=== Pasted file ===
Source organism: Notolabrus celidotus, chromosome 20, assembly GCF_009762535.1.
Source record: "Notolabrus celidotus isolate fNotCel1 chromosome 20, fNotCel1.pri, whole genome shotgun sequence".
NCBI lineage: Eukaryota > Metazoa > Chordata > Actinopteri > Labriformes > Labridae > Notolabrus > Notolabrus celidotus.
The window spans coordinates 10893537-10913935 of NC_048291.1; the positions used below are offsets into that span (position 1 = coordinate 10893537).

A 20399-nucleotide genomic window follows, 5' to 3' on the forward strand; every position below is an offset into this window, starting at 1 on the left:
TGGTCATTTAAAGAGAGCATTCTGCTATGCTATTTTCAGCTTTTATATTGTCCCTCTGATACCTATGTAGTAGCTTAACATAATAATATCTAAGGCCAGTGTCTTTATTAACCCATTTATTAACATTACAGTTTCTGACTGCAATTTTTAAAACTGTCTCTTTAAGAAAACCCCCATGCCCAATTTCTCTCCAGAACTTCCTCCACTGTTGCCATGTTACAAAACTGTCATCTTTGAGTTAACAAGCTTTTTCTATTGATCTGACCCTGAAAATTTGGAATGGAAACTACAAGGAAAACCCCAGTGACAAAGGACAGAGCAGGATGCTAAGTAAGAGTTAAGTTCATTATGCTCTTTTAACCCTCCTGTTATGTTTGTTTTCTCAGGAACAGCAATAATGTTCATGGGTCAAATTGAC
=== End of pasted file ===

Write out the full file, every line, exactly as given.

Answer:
Source organism: Notolabrus celidotus, chromosome 20, assembly GCF_009762535.1.
Source record: "Notolabrus celidotus isolate fNotCel1 chromosome 20, fNotCel1.pri, whole genome shotgun sequence".
NCBI lineage: Eukaryota > Metazoa > Chordata > Actinopteri > Labriformes > Labridae > Notolabrus > Notolabrus celidotus.
The window spans coordinates 10893537-10913935 of NC_048291.1; the positions used below are offsets into that span (position 1 = coordinate 10893537).

A 20399-nucleotide genomic window follows, 5' to 3' on the forward strand; every position below is an offset into this window, starting at 1 on the left:
TGGTCATTTAAAGAGAGCATTCTGCTATGCTATTTTCAGCTTTTATATTGTCCCTCTGATACCTATGTAGTAGCTTAACATAATAATATCTAAGGCCAGTGTCTTTATTAACCCATTTATTAACATTACAGTTTCTGACTGCAATTTTTAAAACTGTCTCTTTAAGAAAACCCCCATGCCCAATTTCTCTCCAGAACTTCCTCCACTGTTGCCATGTTACAAAACTGTCATCTTTGAGTTAACAAGCTTTTTCTATTGATCTGACCCTGAAAATTTGGAATGGAAACTACAAGGAAAACCCCAGTGACAAAGGACAGAGCAGGATGCTAAGTAAGAGTTAAGTTCATTATGCTCTTTTAACCCTCCTGTTATGTTTGTTTTCTCAGGAACAGCAATAATGTTCATGGGTCAAATTGAC